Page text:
Hares & Hyenas is the project of Rowland Thomson and Crusader Hillis, who met at Melbourne University in 1975 and became partners a few years later. In the 1980s, Hillis owned an art-house video shop in Elwood, while Thomson co-owned Dizzy Spinners on Brunswick Street – an early incarnation of the current Polyester Records.
In 1991 they joined forces to open Hares & Hyenas, which moved all over Melbourne before settling for many years in Johnston Street’s Spanish quarter, where they were welcomed. “The changes in 20 years are fairly staggering,” notes Thomson. “People only used to come in wearing sunglasses.”
Hares & Hyenas is a hub for not only the queer community, but anyone interested in socialising in a literary setting. Hares & Hyenas regularly hosts book clubs and literary meet-ups, and has put on hundreds of spoken word events. “We also did 20 events at the World Gay Games in Sydney and we’ve done lots of events at Sydney Mardi Gras,” says Hillis. “We do a season called Word is Art every year for the Midsumma Festival.” At the 2012 Midsumma, they threw the wildly successful Queer 3000, with authors Sophie Cunningham, Kim Westwood, Christos Tsiolkas, Dennis Altman and Neal Drinnan reading work about Melbourne. Tsiolkas, in fact, launched his first book, Loaded, at Hares & Hyenas back in 1995.
Perhaps the signature event of the shop is Rapid Fire: 12 writers talking for six minutes each (“we’re draconian – after six minutes we cut off the microphone and push them off the stage”), which forces them to refine their work into punchy brilliance.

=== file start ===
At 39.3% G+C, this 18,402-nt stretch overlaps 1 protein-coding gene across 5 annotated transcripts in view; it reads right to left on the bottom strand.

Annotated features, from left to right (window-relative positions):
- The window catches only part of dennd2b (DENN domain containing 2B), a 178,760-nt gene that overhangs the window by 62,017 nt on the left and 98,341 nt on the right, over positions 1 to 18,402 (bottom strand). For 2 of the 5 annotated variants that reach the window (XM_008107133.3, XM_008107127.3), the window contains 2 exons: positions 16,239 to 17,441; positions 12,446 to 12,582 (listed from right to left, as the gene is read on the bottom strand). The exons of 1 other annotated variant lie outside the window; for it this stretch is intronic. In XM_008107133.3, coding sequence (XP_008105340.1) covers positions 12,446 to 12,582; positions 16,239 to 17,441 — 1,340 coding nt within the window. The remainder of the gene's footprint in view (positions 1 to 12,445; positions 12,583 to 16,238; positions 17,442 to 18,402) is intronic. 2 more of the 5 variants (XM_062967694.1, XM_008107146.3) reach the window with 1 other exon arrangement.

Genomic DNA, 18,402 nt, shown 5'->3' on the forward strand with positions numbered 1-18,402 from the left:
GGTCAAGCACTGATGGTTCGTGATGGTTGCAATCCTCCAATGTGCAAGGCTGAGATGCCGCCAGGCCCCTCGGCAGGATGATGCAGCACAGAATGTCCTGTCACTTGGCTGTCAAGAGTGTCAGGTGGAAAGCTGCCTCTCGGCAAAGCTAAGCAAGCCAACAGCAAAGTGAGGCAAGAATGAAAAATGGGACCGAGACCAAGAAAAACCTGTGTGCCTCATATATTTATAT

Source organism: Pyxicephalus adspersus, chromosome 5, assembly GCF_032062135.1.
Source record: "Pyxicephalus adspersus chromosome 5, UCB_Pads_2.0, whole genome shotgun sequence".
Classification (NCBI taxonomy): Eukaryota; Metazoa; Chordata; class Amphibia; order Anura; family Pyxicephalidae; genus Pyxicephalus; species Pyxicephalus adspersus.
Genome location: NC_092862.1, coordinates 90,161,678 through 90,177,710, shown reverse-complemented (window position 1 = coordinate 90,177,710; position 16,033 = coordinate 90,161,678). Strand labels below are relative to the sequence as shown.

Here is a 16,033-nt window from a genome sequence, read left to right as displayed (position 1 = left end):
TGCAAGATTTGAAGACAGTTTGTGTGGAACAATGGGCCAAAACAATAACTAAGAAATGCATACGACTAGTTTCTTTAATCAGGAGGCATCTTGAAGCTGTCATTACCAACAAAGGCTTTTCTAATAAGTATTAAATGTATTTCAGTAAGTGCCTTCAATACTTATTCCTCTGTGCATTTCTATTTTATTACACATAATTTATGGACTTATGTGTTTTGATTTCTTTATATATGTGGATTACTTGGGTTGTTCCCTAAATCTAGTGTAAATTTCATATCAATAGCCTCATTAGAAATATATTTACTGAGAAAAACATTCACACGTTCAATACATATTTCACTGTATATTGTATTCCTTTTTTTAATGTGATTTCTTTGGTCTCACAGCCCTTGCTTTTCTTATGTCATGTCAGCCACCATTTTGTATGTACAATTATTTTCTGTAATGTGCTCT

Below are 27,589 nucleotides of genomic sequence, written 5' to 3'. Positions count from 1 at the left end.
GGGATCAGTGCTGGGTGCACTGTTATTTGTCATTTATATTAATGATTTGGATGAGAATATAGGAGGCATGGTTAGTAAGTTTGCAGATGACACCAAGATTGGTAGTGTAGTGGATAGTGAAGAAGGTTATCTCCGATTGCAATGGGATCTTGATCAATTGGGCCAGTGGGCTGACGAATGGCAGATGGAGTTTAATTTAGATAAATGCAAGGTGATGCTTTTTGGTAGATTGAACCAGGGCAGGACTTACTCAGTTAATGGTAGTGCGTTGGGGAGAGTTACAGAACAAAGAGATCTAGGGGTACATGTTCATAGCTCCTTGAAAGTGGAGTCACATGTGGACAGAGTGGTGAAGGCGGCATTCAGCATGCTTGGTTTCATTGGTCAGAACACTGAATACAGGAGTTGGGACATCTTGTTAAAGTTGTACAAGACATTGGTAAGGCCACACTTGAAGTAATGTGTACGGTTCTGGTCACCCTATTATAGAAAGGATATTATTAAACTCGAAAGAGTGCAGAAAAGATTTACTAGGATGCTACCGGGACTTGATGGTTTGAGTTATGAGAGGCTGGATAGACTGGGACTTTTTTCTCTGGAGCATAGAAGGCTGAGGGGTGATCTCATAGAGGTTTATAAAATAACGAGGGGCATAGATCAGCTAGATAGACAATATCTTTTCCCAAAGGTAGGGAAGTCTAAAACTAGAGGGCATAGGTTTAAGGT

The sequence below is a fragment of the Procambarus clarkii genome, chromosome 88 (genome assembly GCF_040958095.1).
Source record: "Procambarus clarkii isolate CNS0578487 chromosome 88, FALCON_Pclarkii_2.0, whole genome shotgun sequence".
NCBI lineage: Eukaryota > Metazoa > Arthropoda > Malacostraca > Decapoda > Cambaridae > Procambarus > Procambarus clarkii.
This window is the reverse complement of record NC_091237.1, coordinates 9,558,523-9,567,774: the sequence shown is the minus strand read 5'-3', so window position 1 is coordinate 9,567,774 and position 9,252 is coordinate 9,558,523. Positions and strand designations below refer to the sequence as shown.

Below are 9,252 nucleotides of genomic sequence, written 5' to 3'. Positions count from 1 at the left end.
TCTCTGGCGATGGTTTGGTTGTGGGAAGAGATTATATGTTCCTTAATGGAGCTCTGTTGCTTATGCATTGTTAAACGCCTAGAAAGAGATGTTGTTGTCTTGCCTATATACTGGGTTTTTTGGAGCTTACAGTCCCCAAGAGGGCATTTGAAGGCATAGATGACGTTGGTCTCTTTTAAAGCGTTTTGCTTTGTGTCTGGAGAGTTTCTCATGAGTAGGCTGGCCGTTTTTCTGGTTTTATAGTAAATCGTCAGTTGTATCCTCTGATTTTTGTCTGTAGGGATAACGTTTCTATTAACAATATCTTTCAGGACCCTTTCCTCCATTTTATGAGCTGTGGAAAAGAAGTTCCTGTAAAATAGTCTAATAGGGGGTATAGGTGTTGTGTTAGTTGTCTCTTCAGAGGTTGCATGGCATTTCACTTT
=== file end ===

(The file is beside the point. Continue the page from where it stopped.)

One of the things that makes Hares and Hyenas so special is its extensive kids' and young adult section. It has grown over the decades from about 20 titles back in 1991 to almost 250 now.
“Kids’ books are our biggest growth area,” says co-owner Hillis. “We get more new titles every week.”
He says the bookstore has always focused on providing a place for queer and gender-
diverse kids and teenagers to hang out and unwind. “Over the years we’ve watched kids
come in as young as 12 and 13, and they sit in a corner and read a book, and we don’t bother them. Some of the first teenagers are coming in now with their own families. They’re in their thirties and forties now.”
The bookstore is expanding its kids’ section to include a play area to encourage even younger children to hang out in the store with their parents. Hillis says the kinds of books now available to rainbow families is changing.
“It used to be same-sex parents with children,” he says. “Now there’s a lot on gender expression in children, as well as same-sex parents with children.”
The shelves include books on trans children, trans parents, queer children, children of queer
parents, non-binary children, non-binary parents and every combination thereof. There’s
even one book on a polyamorous family, and Hillis thinks there will soon be more.
In addition to books for queer and rainbow families, Hares and Hyenas is also the only
bookstore in Australia that focuses on assisted reproduction families, or ART families.
“We've got everything based around reproductive technology,” says Thomson. “Whether they’re families that have got double donations of egg and sperm, or embryo donations, or single mothers with IVF, we’ve got all the books to help.”
The Hares & Hyenas bookstore moved to the Victorian Pride Centre in late 2021. The original Fitzroy venue is now HareHole Melbourne, a multipurpose venue that is part community space, part café and part retail store (you can still get a selection of books, as well as other merchandise).
For more resources for gender and sexuality diverse families, visit Rainbow Families Victoria.